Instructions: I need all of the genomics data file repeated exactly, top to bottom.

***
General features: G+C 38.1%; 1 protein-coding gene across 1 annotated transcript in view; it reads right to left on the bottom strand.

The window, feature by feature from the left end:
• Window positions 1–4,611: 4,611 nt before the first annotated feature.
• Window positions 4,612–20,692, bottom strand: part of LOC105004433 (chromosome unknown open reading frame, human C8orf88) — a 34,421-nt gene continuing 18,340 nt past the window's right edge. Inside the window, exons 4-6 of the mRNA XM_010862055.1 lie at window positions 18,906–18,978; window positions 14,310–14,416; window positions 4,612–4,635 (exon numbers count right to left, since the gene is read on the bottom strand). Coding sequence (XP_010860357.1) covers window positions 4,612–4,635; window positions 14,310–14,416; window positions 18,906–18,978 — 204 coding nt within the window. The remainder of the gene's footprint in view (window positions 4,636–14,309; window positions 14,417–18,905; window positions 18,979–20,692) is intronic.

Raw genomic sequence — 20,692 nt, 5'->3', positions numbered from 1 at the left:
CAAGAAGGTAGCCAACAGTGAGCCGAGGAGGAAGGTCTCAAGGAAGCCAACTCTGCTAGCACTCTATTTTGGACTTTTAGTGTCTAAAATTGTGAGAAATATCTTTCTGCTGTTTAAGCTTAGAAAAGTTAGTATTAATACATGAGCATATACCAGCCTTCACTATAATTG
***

General features: G+C 38.1%; 1 protein-coding gene across 1 annotated transcript in view; it reads right to left on the bottom strand.

The window, feature by feature from the left end:
• Window positions 1–4,611: 4,611 nt before the first annotated feature.
• Window positions 4,612–20,692, bottom strand: part of LOC105004433 (chromosome unknown open reading frame, human C8orf88) — a 34,421-nt gene continuing 18,340 nt past the window's right edge. Inside the window, exons 4-6 of the mRNA XM_010862055.1 lie at window positions 18,906–18,978; window positions 14,310–14,416; window positions 4,612–4,635 (exon numbers count right to left, since the gene is read on the bottom strand). Coding sequence (XP_010860357.1) covers window positions 4,612–4,635; window positions 14,310–14,416; window positions 18,906–18,978 — 204 coding nt within the window. The remainder of the gene's footprint in view (window positions 4,636–14,309; window positions 14,417–18,905; window positions 18,979–20,692) is intronic.

Raw genomic sequence — 20,692 nt, 5'->3', positions numbered from 1 at the left:
CAAGAAGGTAGCCAACAGTGAGCCGAGGAGGAAGGTCTCAAGGAAGCCAACTCTGCTAGCACTCTATTTTGGACTTTTAGTGTCTAAAATTGTGAGAAATATCTTTCTGCTGTTTAAGCTTAGAAAAGTTAGTATTAATACATGAGCATATACCAGCCTTCACTATAATTG